But there’s never any mention as to how much time has to elapse before something is fair game, before it’s funny. There’s no formula for this part of it, so perhaps it’s determined case by case. How was the play otherwise, Mrs. Lincoln, is funny. But I haven’t heard any jokes about September 11 yet, though it’s possible I’ve missed them as I don’t get out as much as I used to and don’t pay attention as much, either.
We never see the narrator’s mother beat him in the aforementioned story, and he is well on the other side of this abuse, as it is many years later. And to be fair, we’re never actually sure if any of this happened, if we can take the narrator at his word.
Characters might imagine owning a gun, might fantasize about using one or, more likely, being the victim of gun violence, of getting shot themselves, but none of it ever comes to pass.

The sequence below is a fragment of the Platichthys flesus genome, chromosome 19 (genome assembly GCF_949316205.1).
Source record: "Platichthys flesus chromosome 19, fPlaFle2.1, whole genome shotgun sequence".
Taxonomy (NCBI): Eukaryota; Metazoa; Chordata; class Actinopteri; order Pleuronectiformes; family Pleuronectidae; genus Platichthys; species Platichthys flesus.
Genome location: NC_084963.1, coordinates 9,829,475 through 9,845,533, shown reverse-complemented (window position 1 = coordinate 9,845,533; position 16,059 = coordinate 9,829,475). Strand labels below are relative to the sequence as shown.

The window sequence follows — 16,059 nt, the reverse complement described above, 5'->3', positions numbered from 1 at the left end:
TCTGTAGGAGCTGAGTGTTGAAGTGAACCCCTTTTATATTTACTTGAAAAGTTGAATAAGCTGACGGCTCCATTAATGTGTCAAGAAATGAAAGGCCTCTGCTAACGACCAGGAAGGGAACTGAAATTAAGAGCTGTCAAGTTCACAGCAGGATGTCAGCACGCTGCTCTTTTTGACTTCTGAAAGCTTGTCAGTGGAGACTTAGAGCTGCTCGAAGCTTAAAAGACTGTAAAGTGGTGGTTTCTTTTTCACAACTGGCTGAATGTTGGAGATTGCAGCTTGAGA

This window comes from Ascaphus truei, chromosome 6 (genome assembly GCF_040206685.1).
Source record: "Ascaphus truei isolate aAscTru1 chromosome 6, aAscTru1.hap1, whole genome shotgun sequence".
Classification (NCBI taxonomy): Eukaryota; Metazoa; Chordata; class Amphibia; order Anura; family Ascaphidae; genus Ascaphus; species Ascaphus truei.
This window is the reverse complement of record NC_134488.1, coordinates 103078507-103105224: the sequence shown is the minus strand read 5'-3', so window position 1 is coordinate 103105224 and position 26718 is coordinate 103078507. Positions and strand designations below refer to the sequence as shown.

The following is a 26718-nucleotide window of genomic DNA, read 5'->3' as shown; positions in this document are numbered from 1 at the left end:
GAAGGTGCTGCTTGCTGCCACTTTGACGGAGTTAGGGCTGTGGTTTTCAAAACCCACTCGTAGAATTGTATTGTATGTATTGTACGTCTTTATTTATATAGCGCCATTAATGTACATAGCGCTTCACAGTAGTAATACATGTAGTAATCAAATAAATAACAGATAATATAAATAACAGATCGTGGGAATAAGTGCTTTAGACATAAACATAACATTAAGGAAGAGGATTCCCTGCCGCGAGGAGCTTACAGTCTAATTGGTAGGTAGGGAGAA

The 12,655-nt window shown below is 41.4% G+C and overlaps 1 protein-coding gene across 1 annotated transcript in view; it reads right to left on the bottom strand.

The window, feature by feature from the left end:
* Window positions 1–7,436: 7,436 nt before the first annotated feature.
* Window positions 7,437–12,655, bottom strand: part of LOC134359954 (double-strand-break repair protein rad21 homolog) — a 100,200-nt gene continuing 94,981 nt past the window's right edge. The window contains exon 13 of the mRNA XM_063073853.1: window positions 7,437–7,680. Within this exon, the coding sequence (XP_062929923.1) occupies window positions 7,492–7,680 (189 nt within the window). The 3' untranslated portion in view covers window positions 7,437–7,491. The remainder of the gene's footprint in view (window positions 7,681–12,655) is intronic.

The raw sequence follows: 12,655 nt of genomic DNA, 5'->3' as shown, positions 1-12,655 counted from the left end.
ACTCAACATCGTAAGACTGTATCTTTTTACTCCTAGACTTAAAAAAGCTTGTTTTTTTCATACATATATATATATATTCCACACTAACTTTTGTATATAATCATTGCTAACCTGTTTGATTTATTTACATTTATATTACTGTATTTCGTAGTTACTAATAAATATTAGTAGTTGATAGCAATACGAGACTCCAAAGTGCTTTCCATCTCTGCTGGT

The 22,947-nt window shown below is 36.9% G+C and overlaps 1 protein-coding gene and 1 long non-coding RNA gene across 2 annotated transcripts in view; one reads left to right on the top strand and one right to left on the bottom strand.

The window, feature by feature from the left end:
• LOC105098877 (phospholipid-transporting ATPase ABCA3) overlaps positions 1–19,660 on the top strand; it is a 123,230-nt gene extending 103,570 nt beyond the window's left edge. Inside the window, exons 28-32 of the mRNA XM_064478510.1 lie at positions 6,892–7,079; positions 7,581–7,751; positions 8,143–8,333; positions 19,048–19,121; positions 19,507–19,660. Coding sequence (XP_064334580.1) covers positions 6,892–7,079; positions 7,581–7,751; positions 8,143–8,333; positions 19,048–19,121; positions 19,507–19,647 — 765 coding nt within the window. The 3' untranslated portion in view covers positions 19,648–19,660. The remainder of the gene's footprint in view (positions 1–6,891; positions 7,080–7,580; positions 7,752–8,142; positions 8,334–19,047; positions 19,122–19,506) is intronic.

Paulie’s murder was perverted and totally fucked up, but it wasn’t part of some absurdist fiction and never felt that way. As with every trauma, there was disbelief and shock, but it never felt absurd, per se. This is America, after all, and those that are paid to protect and serve brutalize and kill all the time.
Which is probably why Paulie has never found its way into any of the fiction I’ve written, because it’s too real.
Here is a mixture of fact and assertion: Paulie was a white guy, tall and skinny as fuck, gentle-hearted and a pacifist, bright and immensely talented, kind, generous. All of what people say when the victim is the last person you ever thought could get murdered by police.
But the truth is the cops can kill anybody. They do it all the time.